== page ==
kernel methods

and the

curse of dimensionality

Stefano Spigler

Jonas Paccolat, Mario Geiger, Matthieu Wyart

  • Why and how does deep supervised learning work?


     
  • Learn from examples: how many are needed?


     
  • Typical tasks:
     
    • Regression (fitting functions)
       
    • Classification

  supervised deep learning

  • Performance is evaluated through the generalization error \(\epsilon\)


     
  • Learning curves decay with number of examples \(n\), often as


     
  • \(\beta\) depends on the dataset and on the algorithm
     

Deep networks: \(\beta\sim 0.07\)-\(0.35\) [Hestness et al. 2017]

  learning curves

\(\epsilon\sim n^{-\beta}\)

We lack a theory for \(\beta\) for deep networks!

  • Performance increases with overparametrization


      \(\longrightarrow\) study the infinite-width limit!





     

[Jacot et al. 2018]

[Bruna and Mallat 2013, Arora et al. 2019]

What are the learning curves of kernels like?

  link with kernel learning

(next slides)

\(h\)

[Neyshabur et al. 2017, 2018, Advani and Saxe 2017]

[Spigler et al. 2018, Geiger et al. 2019, Belkin et al. 2019]

\(h\)

\(\epsilon\)

  • With a specific scaling, infinite-width limit \(\to\) kernel learning

[Rotskoff and Vanden-Eijnden 2018, Mei et al. 2017, Jacot et al. 2018, Chizat and Bach 2018, ...] 

Neural Tangent Kernel

  • Very brief introduction to kernel methods and real data


     

  • Gaussian data: Teacher-Student regression


     
  • Gaussian approximation: smoothness and effective dimension


     
  • Role of invariance in the task?

  outline

  • Kernel methods learn non-linear functions or boundaries
     
  • Map data to a feature space, where the problem is linear

data \(\underline{x} \longrightarrow \underline{\phi}(\underline{x}) \longrightarrow \) use linear combination of features

only scalar products are needed:                     

\(\underline{\phi}(\underline{x})\)

  kernel methods

kernel \(K(\underline{x},\underline{x}^\prime)\)

\(\rightarrow\)

K(\underline{x},\underline{x}^\prime) = \exp\left(-\frac{|\!|\underline{x}-\underline{x}^\prime|\!|^2}{\sigma^2}\right)
K(\underline{x},\underline{x}^\prime) = \exp\left(-\frac{|\!|\underline{x}-\underline{x}^\prime|\!|}{\sigma}\right)

Gaussian:

Laplace:

\underline{\phi}(\underline{x})\cdot\underline{\phi}(\underline{x}^\prime)

E.g. kernel regression:

  • Target function  \(\underline{x}_\mu \to Z(\underline{x}_\mu),\ \ \mu=1,\dots,n\)

     
  • Build an estimator  \(\hat{Z}_K(\underline{x}) = \sum_{\mu=1}^n c_\mu K(\underline{x}_\mu,\underline{x})\)

     
  • Minimize training MSE \(= \frac1n \sum_{\mu=1}^n \left[ \hat{Z}_K(\underline{x}_\mu) - Z(\underline{x}_\mu) \right]^2\)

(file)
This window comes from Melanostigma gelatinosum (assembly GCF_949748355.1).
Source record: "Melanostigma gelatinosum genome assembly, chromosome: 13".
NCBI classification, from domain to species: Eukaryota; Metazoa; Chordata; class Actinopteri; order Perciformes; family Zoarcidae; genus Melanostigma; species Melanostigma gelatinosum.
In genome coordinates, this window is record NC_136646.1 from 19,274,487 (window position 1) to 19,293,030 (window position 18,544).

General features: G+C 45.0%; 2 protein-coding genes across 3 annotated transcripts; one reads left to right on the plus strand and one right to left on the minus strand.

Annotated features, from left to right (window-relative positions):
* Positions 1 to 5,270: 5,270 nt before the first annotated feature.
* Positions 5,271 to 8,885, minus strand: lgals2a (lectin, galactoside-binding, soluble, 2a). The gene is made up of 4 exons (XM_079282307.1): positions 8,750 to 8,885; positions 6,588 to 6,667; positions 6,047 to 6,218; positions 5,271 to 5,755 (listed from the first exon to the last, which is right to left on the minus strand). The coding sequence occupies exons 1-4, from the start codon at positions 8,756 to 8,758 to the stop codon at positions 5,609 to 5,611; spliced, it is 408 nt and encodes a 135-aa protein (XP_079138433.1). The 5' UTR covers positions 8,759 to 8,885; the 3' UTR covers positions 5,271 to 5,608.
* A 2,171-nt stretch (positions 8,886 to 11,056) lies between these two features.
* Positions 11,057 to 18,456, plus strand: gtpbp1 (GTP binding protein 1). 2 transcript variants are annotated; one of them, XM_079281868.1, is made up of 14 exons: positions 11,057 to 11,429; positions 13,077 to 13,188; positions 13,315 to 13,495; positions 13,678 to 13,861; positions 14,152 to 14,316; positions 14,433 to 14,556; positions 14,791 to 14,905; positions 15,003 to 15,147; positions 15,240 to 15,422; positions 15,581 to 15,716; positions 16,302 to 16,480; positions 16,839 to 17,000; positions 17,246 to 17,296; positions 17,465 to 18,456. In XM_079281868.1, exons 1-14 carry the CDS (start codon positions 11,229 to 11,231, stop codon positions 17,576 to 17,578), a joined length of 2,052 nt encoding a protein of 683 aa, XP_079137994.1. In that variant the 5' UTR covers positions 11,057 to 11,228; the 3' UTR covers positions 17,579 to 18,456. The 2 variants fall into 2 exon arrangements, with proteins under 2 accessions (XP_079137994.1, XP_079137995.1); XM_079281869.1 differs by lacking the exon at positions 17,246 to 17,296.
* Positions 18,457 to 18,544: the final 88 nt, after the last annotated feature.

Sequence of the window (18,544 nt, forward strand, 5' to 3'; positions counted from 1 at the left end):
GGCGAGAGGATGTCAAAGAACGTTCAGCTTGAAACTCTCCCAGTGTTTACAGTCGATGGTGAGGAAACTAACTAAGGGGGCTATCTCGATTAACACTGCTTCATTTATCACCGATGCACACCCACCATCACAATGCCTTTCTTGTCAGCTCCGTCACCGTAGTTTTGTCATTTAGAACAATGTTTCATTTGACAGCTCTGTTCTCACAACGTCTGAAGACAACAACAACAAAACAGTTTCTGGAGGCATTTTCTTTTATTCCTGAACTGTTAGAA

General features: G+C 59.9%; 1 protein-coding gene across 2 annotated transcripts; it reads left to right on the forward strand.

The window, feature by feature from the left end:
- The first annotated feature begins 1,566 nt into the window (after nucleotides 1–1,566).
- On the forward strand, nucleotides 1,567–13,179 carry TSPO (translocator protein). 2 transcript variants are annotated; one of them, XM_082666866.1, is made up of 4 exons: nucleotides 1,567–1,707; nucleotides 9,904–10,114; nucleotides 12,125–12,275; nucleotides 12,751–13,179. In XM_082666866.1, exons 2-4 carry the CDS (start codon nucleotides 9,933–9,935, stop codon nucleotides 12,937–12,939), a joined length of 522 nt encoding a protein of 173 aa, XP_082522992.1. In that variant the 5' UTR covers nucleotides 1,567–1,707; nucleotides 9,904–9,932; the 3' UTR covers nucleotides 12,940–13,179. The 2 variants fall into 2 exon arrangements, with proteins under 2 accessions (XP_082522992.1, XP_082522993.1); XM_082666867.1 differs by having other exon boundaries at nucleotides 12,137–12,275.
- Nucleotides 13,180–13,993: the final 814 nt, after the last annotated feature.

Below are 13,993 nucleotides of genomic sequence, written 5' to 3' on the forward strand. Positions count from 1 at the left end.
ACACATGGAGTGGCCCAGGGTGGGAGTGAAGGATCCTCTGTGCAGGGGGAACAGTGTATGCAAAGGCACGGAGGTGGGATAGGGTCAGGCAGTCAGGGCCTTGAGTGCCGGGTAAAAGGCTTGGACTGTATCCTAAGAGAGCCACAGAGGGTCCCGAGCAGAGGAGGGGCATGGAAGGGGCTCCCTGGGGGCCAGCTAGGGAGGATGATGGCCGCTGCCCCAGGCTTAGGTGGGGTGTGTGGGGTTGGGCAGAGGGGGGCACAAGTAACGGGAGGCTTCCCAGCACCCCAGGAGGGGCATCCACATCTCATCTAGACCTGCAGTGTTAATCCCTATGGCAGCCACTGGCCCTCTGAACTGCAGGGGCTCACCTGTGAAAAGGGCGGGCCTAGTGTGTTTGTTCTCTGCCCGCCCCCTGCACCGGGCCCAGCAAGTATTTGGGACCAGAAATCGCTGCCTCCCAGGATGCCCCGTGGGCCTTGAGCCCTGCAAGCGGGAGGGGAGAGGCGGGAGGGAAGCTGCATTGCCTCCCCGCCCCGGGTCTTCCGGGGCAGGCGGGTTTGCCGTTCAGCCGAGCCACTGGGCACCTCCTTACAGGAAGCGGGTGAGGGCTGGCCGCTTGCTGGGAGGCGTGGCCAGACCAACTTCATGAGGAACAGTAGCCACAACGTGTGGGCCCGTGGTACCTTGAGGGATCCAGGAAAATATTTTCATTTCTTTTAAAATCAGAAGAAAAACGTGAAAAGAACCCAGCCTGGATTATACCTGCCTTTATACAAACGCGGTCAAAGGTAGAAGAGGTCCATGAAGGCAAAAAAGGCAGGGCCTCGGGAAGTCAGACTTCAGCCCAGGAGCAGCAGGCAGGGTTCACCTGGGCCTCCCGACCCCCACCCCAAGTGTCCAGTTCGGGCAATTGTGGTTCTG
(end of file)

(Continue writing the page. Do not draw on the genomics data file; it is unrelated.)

• Estimate the generalization error \(\epsilon = \mathbb{E}_{\underline{x}} \left[ \hat{Z}_K(\underline{x}) - Z(\underline{x}) \right]^2\)

  kernel regression

A kernel \(K\) induces a corresponding Hilbert space \(\mathcal{H}_K\) with norm

 

\(\lvert\!\lvert Z \rvert\!\rvert_K = \int \mathrm{d}^d\underline{x} \mathrm{d}^d\underline{y}\, Z(\underline{x}) K^{-1}(\underline{x},\underline{y}) Z(\underline{y})\)

 

where \(K^{-1}(\underline{x},\underline{y})\) is such that

 

\(\int \mathrm{d}^d\underline{y}\, K^{-1}(\underline{x},\underline{y}) K(\underline{y},\underline{z}) = \delta(\underline{x},\underline{z})\)

 

 

\(\mathcal{H}_K\) is called the Reproducing Kernel Hilbert Space (RKHS)

  reproducing kernel hilbert space (rkhs)

Regression: performance depends on the target function!

 

  • If only assumed to be Lipschitz, then \(\beta=\frac1d\)

     

  • If assumed to be in the RKHS, then \(\beta\geq\frac12\) does not depend on \(d\)

     

  • Yet, RKHS is a very strong assumption on the smoothness of the target function

Curse of dimensionality!

[Luxburg and Bousquet 2004]

[Smola et al. 1998, Rudi and Rosasco 2017]

[Bach 2017]

  previous works

\(d\) = dimension of the input space

\(\longrightarrow\)

We apply kernel methods on

  real data and algorithms

MNIST

CIFAR10

2 classes: even/odd

70000 28x28 b/w pictures

2 classes: first 5/last 5

60000 32x32 RGB pictures

We perform

regression        \(\longrightarrow\)

classification   \(\longrightarrow\)

kernel regression

margin SVM

\overbrace{\phantom{wwwww}}

dimension \(d = 784\)

dimension \(d = 3072\)

\rightarrow
\rightarrow
  • Same exponent for regression and classification
     
  • Same exponent for Gaussian and Laplace kernel
     
  • MNIST and CIFAR10 display exponents \(\beta\gg\frac1d\) but \(<\frac12\)

  real data:

  exponents

We need a new framework!

\(\beta\approx0.4\)

\(\beta\approx0.1\)

  • Controlled setting: Teacher-Student regression


     
  • Training data are sampled from a Gaussian Process:

          \(Z_T(\underline{x}_1),\dots,Z_T(\underline{x}_n)\ \sim\ \mathcal{N}(0, K_T)\)
          \(\underline{x}_\mu\) are random on a \(d\)-dim hypersphere


     
  • Regression is done with another kernel \(K_S\)

  kernel teacher-student framework

\(\mathbb{E} Z_T(\underline{x}_\mu) = 0\)

\(\mathbb{E} Z_T(\underline{x}_\mu) Z_T(\underline{x}_\nu) = K_T(|\!|\underline{x}_\mu-\underline{x}_\nu|\!|)\)

  teacher-student: simulations

Generalization error

Exponent \(-\beta\)

Can we understand these curves?

  teacher-student: regression